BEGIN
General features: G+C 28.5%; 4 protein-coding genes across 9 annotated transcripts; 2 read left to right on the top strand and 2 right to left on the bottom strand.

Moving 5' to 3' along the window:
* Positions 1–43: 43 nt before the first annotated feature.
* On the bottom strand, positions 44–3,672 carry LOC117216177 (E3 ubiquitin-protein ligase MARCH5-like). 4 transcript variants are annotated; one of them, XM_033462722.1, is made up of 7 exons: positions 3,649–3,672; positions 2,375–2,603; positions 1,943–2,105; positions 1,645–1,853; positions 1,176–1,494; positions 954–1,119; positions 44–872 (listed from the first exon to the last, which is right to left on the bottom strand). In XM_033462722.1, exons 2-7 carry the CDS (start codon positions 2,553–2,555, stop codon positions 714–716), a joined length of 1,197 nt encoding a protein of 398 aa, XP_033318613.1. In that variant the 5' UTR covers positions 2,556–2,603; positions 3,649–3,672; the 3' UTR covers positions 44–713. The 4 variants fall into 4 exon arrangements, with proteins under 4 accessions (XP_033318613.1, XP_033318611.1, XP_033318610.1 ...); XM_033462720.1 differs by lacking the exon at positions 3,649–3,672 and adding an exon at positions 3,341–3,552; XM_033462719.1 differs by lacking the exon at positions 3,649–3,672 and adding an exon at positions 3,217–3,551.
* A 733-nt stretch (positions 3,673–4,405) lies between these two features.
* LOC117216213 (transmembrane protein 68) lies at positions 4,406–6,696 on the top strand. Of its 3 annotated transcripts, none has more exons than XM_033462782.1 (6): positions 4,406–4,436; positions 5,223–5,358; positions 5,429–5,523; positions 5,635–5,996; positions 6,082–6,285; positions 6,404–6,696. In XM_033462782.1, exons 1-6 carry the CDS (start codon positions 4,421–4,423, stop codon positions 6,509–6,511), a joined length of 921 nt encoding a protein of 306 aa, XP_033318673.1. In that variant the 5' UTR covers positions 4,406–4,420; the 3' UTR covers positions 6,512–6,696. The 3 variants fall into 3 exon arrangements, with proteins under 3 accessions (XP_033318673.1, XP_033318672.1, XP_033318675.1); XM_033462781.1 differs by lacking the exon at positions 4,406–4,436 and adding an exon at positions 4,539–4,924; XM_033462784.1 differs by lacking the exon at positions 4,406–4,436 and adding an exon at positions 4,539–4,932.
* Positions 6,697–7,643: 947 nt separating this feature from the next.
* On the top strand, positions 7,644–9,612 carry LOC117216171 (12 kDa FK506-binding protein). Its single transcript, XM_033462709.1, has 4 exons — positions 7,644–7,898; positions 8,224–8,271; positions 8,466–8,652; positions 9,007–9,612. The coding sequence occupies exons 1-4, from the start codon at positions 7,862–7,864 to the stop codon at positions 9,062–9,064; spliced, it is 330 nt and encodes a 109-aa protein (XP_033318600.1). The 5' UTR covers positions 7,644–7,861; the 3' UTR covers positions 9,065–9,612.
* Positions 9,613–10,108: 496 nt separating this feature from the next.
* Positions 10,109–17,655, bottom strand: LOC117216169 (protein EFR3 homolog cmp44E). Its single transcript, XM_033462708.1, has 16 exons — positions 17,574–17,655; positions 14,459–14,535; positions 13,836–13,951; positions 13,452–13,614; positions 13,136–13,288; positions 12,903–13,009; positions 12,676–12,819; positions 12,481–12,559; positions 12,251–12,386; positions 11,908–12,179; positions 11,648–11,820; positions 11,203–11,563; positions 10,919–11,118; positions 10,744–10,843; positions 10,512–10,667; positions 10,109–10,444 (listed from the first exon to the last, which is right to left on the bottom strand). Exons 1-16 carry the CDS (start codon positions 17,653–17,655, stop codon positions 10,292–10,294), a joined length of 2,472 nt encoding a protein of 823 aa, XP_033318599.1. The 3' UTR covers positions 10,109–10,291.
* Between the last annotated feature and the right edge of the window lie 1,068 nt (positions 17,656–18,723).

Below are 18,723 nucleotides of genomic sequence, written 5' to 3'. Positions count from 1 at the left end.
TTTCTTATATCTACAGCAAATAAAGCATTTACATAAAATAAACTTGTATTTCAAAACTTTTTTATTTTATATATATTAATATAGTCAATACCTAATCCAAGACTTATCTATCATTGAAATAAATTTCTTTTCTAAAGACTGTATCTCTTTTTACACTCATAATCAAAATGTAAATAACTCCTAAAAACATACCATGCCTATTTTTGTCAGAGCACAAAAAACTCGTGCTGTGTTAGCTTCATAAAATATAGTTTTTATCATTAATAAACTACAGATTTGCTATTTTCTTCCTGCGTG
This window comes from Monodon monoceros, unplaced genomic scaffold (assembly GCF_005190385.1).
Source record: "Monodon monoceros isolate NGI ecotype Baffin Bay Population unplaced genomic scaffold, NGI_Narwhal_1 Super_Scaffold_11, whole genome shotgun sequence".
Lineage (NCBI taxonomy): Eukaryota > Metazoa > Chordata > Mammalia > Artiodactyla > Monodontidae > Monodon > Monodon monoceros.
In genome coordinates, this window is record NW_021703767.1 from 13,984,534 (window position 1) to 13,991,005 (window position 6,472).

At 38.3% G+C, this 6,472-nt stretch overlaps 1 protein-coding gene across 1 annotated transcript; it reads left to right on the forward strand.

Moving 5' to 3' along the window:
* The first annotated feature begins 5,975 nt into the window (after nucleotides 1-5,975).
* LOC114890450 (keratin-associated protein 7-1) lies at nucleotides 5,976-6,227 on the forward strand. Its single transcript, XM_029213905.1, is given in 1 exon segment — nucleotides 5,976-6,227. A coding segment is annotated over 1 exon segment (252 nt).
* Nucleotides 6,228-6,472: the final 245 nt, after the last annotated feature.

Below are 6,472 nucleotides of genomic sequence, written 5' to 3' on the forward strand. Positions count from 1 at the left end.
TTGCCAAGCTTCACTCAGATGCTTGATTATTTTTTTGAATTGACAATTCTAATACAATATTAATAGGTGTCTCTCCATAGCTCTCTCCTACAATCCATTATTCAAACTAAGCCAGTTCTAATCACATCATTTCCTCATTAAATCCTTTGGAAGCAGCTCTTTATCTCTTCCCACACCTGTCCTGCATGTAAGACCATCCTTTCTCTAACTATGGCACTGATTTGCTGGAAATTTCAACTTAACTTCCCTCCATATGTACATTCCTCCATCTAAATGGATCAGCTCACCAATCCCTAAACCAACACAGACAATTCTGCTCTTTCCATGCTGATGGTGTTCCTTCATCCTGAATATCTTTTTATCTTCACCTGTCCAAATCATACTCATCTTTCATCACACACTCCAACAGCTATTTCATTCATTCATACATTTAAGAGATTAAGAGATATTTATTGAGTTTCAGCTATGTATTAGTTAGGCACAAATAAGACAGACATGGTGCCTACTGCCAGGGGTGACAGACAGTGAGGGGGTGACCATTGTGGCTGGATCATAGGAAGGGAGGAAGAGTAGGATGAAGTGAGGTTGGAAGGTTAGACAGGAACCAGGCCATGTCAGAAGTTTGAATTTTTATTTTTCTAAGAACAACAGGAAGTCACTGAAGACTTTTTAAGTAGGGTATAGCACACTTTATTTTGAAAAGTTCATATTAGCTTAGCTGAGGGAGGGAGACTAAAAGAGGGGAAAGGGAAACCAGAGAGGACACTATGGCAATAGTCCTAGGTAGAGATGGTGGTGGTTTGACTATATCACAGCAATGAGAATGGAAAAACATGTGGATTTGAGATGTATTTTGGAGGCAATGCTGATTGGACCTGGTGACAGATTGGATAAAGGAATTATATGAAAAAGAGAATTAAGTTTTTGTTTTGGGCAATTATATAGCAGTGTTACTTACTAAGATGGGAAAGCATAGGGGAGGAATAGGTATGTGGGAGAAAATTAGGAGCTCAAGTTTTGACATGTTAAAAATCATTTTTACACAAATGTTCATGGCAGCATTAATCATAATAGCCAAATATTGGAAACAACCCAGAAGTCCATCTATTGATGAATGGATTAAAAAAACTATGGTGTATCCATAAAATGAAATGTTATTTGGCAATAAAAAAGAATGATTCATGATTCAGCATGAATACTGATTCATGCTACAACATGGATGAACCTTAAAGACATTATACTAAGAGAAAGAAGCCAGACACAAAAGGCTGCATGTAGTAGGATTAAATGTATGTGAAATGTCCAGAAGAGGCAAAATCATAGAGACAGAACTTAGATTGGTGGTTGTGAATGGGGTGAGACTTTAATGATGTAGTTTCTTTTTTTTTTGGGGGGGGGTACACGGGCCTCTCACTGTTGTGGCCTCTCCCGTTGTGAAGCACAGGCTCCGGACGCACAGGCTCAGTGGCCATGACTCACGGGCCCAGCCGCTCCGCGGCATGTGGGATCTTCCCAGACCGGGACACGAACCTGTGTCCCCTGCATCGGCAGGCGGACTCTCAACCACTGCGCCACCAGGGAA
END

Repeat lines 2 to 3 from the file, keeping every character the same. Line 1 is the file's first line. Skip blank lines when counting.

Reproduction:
Moving 5' to 3' along the window:
* Positions 1–43: 43 nt before the first annotated feature.